If you think that climate change is a distant and future threat, you are in for a rude awakening. I just returned from Zambia, where I witnessed how communities in the Barotse basin located in the western province are coping with varying weather conditions. On the one hand, high temperatures and drought led to the loss of their maize crops while delayed and fluctuating rainfall patterns challenged rice planting in the wetter plains, devastating the livelihoods of communities in the region.
Such changing weather patterns and the impacts of rising temperatures, already evident at a global mean temperature increase of 0.8°C above pre-industrial levels, are not likely to relent anytime soon. In fact, according to the recent World Bank report Turn Down the Heat – Confronting a New Climate Normal, things are going to get worst. The report suggests that, even with very ambitious mitigation action, we may be locked into warming close to 1.5°C above pre-industrial levels by mid-century. Unfortunately, while everyone will be affected by a changing climate, it is the poor and the most vulnerable and those least able to adapt who are hardest hit. Clearly, we cannot ignore the increasing climate risks and continue on a business-as-usual approach to development.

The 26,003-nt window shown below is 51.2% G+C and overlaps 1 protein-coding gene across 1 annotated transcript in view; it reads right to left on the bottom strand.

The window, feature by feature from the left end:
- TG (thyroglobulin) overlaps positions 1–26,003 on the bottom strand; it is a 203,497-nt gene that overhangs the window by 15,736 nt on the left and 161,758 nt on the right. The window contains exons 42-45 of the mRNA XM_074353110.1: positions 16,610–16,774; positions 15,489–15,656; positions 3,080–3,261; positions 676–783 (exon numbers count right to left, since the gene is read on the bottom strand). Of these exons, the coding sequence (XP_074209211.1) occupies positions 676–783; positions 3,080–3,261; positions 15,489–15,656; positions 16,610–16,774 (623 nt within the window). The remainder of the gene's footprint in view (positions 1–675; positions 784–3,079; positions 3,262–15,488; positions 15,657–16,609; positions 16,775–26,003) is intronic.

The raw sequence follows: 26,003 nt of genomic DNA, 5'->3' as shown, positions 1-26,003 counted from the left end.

With this in mind, the International Development Association, the World Bank’s fund for the poorest, has recognized climate change as one of the major issues to be addressed in order to maximize and safeguard development impact. In response, the World Bank has developed and launched a set of online Climate and Disaster Risk Screening Tools. These tools provide a systematic and consistent way of considering short and long-term climate and disaster risks at an early-stage of project and national/sector planning processes. Screening is a first but essential step to make sure that these risks are assessed and managed in development planning.